failing like never before


Intel FDIV Bug

A few years or so back, I put up a bunch of my high school and early college papers on this blog (they're under the "literature" category). Its a sad state of affairs when looking back my high school papers, that I realized my writing skills were significantly better back in high school. But anyways, heres a paper I wrote for my engineering ethics course. Its not my best work, and it certainly lacks the finish of my old high school stuff, but its passable.

To the Intel Corp. Board of Directors: A Post Mortem Report of the Pentium Flaw

The floating point division flaw in the original Intel Pentium CPU, which resulted in some floating point division operations being calculated improperly, was a result of a few poor engineering decisions and while avoidable, was not condemnable. The subsequent decisions made by Intel executives, to keep the flaw hidden and then to downplay its importance, were however, morally flawed. While Intel executives adhered to a utilitarian ethical framework, they forgot to consider the impact their decisions would have on Intel’s public image. Had Intel executives followed a combination of rights and utilitarian ethics, where the rights of the customer are upheld while the company’s wellbeing is still valued, executives would have reached the correct decision, which was to offer a full “no questions asked” replacement policy at the very first discovery of the flaw.

The Pentium “FDIV Bug”

Given certain types of input data, the floating point division instructions on the original Intel Pentium CPU would generate slightly erroneous results. This result was dubbed by the public as the “FDIV Bug,” as one of the assembly language instructions affected by the bug was the FDIV instruction. Although Intel initially attempted to keep information regarding the flaw hidden, it eventually became public knowledge. The subsequent actions of Intel executives regarding their handling of the flaw were morally questionable and ultimately resulted in great damage being done to Intel’s public image. A different set of ethical frameworks would have allowed Intel executives to have reached the correct decision.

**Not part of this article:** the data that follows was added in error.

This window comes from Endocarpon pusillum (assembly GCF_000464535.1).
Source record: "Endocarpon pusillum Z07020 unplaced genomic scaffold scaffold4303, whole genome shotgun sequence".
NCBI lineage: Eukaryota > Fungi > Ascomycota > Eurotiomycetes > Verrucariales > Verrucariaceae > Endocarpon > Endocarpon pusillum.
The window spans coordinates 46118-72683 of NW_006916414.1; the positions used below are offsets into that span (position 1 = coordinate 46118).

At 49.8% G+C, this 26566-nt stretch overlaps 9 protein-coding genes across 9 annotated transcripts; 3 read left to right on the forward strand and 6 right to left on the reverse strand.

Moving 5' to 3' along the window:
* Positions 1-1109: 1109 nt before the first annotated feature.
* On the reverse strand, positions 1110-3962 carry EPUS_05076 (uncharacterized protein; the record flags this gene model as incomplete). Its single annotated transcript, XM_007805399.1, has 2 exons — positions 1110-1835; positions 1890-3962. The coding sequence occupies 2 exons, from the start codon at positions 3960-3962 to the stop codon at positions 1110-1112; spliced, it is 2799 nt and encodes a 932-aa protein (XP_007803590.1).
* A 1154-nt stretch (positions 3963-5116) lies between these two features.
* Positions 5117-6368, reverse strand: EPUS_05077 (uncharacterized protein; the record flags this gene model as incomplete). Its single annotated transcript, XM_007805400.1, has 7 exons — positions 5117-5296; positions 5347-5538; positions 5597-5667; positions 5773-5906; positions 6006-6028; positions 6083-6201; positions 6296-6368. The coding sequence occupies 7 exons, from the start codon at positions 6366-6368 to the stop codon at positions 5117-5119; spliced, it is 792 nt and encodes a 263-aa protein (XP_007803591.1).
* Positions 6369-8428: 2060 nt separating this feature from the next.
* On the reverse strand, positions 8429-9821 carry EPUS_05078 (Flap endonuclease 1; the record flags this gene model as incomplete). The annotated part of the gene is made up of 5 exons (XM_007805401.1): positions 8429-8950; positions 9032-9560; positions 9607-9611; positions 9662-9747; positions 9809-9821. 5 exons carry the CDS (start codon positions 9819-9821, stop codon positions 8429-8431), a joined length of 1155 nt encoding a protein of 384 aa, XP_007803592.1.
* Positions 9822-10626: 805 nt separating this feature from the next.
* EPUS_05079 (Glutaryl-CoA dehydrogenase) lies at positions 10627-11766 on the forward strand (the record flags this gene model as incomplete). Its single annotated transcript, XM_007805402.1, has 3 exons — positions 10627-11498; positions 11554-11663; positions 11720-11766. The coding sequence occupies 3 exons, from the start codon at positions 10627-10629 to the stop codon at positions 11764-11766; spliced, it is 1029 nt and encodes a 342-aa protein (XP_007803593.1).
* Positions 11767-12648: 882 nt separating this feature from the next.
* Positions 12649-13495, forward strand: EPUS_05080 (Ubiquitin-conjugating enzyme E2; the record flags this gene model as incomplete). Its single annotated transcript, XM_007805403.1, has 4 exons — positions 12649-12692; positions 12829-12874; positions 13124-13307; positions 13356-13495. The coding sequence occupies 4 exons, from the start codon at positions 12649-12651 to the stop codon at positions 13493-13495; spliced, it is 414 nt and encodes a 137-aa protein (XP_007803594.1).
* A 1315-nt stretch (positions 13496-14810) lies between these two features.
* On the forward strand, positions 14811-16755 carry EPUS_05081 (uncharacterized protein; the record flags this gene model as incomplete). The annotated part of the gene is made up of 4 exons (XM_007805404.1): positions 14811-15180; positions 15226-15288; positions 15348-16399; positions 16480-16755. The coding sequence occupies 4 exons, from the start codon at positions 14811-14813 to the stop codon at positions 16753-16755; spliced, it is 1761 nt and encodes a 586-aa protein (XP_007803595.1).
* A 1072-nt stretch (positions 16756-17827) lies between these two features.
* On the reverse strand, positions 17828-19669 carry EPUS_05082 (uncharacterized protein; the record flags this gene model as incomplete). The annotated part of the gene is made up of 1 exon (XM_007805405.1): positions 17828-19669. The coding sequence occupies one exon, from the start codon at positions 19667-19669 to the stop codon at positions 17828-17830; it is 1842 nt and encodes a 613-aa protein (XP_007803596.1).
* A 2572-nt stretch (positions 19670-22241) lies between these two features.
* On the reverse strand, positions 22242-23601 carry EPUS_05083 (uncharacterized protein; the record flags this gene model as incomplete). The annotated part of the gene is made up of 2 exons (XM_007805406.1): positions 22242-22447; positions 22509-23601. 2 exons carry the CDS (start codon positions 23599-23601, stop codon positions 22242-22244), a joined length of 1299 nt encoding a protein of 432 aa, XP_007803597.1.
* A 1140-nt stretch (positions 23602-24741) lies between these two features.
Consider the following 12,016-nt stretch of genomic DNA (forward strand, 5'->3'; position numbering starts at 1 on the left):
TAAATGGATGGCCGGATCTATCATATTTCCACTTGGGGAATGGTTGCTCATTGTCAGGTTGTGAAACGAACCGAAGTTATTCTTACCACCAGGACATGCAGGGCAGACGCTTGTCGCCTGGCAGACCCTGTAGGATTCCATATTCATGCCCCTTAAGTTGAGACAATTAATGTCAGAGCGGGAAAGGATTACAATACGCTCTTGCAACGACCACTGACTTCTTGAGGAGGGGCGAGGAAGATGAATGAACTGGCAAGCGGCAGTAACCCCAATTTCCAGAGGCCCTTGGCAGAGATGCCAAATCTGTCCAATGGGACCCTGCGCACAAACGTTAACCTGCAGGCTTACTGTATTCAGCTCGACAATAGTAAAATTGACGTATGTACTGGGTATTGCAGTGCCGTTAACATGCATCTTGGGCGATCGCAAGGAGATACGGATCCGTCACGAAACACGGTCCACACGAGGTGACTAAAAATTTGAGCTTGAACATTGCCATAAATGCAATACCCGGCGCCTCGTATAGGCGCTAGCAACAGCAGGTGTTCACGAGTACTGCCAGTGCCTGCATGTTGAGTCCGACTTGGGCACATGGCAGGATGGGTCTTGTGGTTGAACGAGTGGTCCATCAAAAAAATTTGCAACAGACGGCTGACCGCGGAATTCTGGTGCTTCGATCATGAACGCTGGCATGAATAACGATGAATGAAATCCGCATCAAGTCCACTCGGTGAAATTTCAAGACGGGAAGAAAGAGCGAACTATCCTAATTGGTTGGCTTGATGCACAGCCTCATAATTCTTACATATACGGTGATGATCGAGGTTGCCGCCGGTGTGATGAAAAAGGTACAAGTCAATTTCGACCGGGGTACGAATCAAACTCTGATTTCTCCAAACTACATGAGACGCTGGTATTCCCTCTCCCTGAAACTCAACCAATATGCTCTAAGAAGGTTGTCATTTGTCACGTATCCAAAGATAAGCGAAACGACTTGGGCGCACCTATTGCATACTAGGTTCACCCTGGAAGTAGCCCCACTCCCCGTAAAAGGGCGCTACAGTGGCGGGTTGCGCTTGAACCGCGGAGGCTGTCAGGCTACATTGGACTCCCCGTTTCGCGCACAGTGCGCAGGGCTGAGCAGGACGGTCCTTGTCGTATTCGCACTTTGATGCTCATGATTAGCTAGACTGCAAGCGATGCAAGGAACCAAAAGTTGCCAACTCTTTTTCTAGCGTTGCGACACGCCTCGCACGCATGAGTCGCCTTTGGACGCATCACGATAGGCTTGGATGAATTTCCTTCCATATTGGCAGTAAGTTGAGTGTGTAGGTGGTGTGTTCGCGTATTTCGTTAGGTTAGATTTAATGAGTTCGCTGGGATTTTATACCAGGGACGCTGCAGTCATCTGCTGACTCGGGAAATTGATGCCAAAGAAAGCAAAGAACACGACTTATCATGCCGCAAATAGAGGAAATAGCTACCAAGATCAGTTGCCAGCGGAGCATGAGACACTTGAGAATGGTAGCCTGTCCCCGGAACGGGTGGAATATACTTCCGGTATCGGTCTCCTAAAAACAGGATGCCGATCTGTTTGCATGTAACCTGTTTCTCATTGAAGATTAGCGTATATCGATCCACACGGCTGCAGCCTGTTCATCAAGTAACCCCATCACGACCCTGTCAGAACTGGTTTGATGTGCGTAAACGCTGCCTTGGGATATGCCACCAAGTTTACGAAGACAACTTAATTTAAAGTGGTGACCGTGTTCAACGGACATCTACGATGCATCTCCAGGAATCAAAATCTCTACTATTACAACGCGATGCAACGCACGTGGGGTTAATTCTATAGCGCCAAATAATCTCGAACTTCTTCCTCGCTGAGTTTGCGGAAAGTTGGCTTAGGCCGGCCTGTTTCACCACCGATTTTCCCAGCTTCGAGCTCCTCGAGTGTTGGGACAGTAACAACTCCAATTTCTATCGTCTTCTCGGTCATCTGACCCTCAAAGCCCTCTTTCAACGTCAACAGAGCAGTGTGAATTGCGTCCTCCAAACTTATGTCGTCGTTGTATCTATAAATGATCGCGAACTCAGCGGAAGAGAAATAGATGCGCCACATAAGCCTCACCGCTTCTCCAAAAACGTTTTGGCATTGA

Using the basic Microsoft Windows calculator, a Pentium user could check for the presence of the flaw by performing the following calculation:

(4195835 * 3145727) / 3145727

The expected result of dividing a number by itself is one, so the equation above should yield a result of 4,195,835 but the flawed Pentium Floating Point Unit (FPU) produced a value of 4,195,579; an error of 0.006%. Not all calculations performed by the FDIV instruction on a Pentium CPU were incorrect however. The occurrence and degree of inaccuracy of the floating point division calculations were highly dependent on the input data and specific divide instruction used, and in most cases, the flaw was not apparent at all. According to Intel Corp., the flaw would only be encountered once every 27,000 years under normal use, although other groups have produced significantly different failure rates.
The “FDIV Bug” did not affect Intel CPUs predating the Pentium, as the flaw was a defect in a new algorithm that was intended to provide improved floating point performance over the Intel 486 (the predecessor to the Pentium). The Pentium used a new radix 4 SRT algorithm (named after its creators Sweeney, Robertson, and Tocher) in its floating point division operations, which required the use of a lookup table to improve calculation speed (Intel Corp. Section 4). This lookup table was generated prior to assembly and then loaded into a hardware Programmable Lookup Array (PLA) on the Pentium chip. However, the script which downloaded the lookup table into the PLAs had a bug in it that caused some lookup table entries to be omitted from the PLAs. Consequently, floating point division instructions that required the missing entries from the lookup table would produce erroneous values. This flaw has since been fixed and the “FDIV Bug” is no longer apparent in newer Intel CPUs.

The Pentium flaw should have been easily discoverable in early testing of the CPU, but there was also a mistake in Intel’s proofs for the Pentium FPU. Intel engineers attempted to simplify testing, and assumed that the sign (“+” or “-“) of a number doesn’t enter into division operations except in the last step. Thus, the proof for the Pentium only checked half of the PLA, and assumed (incorrectly) that the other half of the PLA was simply the mirror image of what was checked (Price P. 2). Unfortunately, the untested half of the PLA contained the missing entries. The two easily discoverable flaws, one in the PLA loading script and the other in the PLA proof, conspired to hide each other from Intel engineers so that the Pentium’s flaw was not discovered until after production of the CPU began.

Events Surrounding the Flaw